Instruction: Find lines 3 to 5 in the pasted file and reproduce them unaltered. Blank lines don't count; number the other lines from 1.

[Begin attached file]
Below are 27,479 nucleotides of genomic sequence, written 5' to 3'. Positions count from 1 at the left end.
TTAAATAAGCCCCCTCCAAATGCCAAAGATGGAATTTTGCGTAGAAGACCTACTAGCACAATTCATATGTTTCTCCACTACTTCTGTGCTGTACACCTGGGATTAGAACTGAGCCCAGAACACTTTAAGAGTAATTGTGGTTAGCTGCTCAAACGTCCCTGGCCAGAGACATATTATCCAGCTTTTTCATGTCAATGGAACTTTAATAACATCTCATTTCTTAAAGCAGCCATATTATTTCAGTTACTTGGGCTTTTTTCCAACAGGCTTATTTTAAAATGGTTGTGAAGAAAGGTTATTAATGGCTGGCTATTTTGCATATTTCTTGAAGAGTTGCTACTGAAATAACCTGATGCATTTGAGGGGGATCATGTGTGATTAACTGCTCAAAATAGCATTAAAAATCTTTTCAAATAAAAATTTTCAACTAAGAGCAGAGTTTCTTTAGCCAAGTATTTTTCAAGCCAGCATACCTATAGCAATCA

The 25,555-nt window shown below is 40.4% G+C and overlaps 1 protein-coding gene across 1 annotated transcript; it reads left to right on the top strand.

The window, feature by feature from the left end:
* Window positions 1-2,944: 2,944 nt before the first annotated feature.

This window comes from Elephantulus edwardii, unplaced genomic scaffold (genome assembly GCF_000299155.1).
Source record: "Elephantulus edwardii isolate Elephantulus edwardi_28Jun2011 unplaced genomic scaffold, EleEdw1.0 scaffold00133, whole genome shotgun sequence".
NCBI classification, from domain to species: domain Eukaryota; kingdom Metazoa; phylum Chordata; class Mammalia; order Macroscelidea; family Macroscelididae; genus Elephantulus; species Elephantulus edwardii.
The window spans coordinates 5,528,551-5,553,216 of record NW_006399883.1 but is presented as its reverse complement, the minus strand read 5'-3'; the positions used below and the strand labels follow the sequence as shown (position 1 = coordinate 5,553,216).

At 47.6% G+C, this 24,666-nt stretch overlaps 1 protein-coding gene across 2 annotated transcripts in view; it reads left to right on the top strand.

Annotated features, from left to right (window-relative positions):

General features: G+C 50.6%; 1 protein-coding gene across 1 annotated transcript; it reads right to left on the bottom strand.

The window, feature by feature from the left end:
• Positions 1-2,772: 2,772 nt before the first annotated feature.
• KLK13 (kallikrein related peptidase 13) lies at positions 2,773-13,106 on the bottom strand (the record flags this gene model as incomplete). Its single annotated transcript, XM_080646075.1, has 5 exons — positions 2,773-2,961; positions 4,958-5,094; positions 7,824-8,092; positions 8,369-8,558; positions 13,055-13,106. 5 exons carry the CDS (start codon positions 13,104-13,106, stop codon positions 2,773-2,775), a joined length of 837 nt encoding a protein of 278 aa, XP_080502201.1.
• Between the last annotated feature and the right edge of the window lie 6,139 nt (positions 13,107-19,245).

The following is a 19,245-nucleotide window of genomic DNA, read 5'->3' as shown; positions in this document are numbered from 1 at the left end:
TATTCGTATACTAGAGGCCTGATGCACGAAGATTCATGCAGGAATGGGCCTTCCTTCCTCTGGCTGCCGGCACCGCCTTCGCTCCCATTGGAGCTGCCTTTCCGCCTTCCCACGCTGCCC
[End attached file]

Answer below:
The 25,555-nt window shown below is 40.4% G+C and overlaps 1 protein-coding gene across 1 annotated transcript; it reads left to right on the top strand.

The window, feature by feature from the left end:
* Window positions 1-2,944: 2,944 nt before the first annotated feature.